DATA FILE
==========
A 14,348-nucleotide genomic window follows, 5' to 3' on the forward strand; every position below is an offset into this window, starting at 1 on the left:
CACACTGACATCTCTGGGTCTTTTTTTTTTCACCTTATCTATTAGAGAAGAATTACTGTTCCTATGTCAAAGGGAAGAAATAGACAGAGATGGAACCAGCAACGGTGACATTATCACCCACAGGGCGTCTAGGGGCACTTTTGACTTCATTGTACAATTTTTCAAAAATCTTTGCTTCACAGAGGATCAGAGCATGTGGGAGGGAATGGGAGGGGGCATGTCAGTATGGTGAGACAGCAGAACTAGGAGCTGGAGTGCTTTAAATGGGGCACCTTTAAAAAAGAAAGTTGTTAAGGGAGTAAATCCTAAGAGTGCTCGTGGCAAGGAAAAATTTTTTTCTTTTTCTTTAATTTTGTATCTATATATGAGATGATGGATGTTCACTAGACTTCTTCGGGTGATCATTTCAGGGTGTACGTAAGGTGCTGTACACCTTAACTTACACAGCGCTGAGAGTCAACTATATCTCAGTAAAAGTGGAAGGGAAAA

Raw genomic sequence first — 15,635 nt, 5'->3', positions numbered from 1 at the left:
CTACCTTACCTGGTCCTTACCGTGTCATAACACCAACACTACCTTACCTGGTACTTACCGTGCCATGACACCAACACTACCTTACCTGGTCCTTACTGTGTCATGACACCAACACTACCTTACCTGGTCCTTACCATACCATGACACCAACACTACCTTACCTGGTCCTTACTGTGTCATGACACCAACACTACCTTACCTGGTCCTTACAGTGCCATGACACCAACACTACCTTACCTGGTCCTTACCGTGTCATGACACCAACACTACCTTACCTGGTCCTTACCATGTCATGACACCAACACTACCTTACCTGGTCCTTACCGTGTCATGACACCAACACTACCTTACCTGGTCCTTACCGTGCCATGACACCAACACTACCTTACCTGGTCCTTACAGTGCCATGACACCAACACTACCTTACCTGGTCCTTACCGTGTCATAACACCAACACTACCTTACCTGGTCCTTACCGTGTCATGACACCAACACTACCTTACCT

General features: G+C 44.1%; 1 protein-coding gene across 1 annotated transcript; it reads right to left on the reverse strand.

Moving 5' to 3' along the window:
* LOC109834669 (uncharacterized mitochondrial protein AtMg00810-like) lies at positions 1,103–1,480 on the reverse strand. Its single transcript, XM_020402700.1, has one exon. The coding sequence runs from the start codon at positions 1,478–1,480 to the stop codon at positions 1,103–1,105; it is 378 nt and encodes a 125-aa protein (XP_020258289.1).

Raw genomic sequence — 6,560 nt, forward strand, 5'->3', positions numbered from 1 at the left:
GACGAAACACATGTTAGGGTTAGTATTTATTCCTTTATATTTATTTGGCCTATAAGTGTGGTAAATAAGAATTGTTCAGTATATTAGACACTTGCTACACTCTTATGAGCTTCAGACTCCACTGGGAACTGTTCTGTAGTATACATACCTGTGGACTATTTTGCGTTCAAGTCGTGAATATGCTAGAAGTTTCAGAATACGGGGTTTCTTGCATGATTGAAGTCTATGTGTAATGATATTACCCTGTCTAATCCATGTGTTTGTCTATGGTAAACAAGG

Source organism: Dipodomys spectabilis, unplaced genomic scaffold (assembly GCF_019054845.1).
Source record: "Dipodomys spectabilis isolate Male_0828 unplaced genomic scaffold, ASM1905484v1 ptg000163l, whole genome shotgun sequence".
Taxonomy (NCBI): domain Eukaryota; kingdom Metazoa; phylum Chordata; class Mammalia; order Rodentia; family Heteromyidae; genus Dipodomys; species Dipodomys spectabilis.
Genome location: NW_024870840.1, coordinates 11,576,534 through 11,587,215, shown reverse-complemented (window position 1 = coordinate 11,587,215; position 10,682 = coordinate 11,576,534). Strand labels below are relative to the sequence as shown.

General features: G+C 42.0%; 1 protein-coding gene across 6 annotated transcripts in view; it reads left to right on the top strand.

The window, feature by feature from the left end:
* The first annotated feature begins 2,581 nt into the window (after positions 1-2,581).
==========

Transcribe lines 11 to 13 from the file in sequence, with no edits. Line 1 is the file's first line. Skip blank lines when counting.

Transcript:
Source record: "Dipodomys spectabilis isolate Male_0828 unplaced genomic scaffold, ASM1905484v1 ptg000163l, whole genome shotgun sequence".
Taxonomy (NCBI): domain Eukaryota; kingdom Metazoa; phylum Chordata; class Mammalia; order Rodentia; family Heteromyidae; genus Dipodomys; species Dipodomys spectabilis.
Genome location: NW_024870840.1, coordinates 11,576,534 through 11,587,215, shown reverse-complemented (window position 1 = coordinate 11,587,215; position 10,682 = coordinate 11,576,534). Strand labels below are relative to the sequence as shown.